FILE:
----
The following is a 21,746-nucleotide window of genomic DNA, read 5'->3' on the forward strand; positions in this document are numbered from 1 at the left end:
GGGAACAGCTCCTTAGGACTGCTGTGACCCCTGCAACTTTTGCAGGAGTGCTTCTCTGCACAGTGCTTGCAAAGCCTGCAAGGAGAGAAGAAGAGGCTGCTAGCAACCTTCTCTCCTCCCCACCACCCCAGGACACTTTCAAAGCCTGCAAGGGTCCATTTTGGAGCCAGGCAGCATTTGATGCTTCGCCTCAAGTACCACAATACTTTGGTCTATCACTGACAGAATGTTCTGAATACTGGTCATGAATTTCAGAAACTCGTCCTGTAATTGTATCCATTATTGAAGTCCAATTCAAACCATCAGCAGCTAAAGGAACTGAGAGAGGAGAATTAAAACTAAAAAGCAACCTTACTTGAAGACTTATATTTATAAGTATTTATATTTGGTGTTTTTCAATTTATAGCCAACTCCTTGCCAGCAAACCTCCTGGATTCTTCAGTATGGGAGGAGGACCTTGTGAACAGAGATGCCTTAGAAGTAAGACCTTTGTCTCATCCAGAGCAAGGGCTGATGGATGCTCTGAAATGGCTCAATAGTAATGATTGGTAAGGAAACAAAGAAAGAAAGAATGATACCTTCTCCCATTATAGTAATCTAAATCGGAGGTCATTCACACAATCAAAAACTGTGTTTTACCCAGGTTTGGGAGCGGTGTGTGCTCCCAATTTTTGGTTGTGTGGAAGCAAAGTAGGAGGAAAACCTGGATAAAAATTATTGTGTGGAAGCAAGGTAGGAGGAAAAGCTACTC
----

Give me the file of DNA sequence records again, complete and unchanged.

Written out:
The following is a 21,746-nucleotide window of genomic DNA, read 5'->3' on the forward strand; positions in this document are numbered from 1 at the left end:
GGGAACAGCTCCTTAGGACTGCTGTGACCCCTGCAACTTTTGCAGGAGTGCTTCTCTGCACAGTGCTTGCAAAGCCTGCAAGGAGAGAAGAAGAGGCTGCTAGCAACCTTCTCTCCTCCCCACCACCCCAGGACACTTTCAAAGCCTGCAAGGGTCCATTTTGGAGCCAGGCAGCATTTGATGCTTCGCCTCAAGTACCACAATACTTTGGTCTATCACTGACAGAATGTTCTGAATACTGGTCATGAATTTCAGAAACTCGTCCTGTAATTGTATCCATTATTGAAGTCCAATTCAAACCATCAGCAGCTAAAGGAACTGAGAGAGGAGAATTAAAACTAAAAAGCAACCTTACTTGAAGACTTATATTTATAAGTATTTATATTTGGTGTTTTTCAATTTATAGCCAACTCCTTGCCAGCAAACCTCCTGGATTCTTCAGTATGGGAGGAGGACCTTGTGAACAGAGATGCCTTAGAAGTAAGACCTTTGTCTCATCCAGAGCAAGGGCTGATGGATGCTCTGAAATGGCTCAATAGTAATGATTGGTAAGGAAACAAAGAAAGAAAGAATGATACCTTCTCCCATTATAGTAATCTAAATCGGAGGTCATTCACACAATCAAAAACTGTGTTTTACCCAGGTTTGGGAGCGGTGTGTGCTCCCAATTTTTGGTTGTGTGGAAGCAAAGTAGGAGGAAAACCTGGATAAAAATTATTGTGTGGAAGCAAGGTAGGAGGAAAAGCTACTC